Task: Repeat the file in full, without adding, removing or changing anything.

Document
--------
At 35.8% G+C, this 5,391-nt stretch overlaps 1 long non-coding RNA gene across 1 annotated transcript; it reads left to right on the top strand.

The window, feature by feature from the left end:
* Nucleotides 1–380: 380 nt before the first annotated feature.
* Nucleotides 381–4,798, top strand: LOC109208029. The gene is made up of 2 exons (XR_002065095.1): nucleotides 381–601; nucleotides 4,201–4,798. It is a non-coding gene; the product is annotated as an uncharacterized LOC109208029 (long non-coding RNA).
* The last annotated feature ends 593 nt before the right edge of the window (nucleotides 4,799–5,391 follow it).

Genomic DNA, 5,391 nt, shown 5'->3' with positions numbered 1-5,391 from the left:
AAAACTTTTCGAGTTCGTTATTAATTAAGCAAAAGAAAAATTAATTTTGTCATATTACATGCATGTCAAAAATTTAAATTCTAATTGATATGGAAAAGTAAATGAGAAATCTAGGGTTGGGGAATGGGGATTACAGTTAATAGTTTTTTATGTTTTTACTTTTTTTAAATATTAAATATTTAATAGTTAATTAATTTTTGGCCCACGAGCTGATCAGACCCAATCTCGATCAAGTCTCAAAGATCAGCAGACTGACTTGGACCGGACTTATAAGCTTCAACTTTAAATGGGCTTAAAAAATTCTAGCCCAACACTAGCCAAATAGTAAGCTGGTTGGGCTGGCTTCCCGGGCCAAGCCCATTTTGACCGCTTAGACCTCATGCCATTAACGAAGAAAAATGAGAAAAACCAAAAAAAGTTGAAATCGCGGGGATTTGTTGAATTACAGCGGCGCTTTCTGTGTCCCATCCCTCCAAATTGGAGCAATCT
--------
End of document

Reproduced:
At 35.8% G+C, this 5,391-nt stretch overlaps 1 long non-coding RNA gene across 1 annotated transcript; it reads left to right on the top strand.

The window, feature by feature from the left end:
* Nucleotides 1–380: 380 nt before the first annotated feature.
* Nucleotides 381–4,798, top strand: LOC109208029. The gene is made up of 2 exons (XR_002065095.1): nucleotides 381–601; nucleotides 4,201–4,798. It is a non-coding gene; the product is annotated as an uncharacterized LOC109208029 (long non-coding RNA).
* The last annotated feature ends 593 nt before the right edge of the window (nucleotides 4,799–5,391 follow it).

Genomic DNA, 5,391 nt, shown 5'->3' with positions numbered 1-5,391 from the left:
AAAACTTTTCGAGTTCGTTATTAATTAAGCAAAAGAAAAATTAATTTTGTCATATTACATGCATGTCAAAAATTTAAATTCTAATTGATATGGAAAAGTAAATGAGAAATCTAGGGTTGGGGAATGGGGATTACAGTTAATAGTTTTTTATGTTTTTACTTTTTTTAAATATTAAATATTTAATAGTTAATTAATTTTTGGCCCACGAGCTGATCAGACCCAATCTCGATCAAGTCTCAAAGATCAGCAGACTGACTTGGACCGGACTTATAAGCTTCAACTTTAAATGGGCTTAAAAAATTCTAGCCCAACACTAGCCAAATAGTAAGCTGGTTGGGCTGGCTTCCCGGGCCAAGCCCATTTTGACCGCTTAGACCTCATGCCATTAACGAAGAAAAATGAGAAAAACCAAAAAAAGTTGAAATCGCGGGGATTTGTTGAATTACAGCGGCGCTTTCTGTGTCCCATCCCTCCAAATTGGAGCAATCT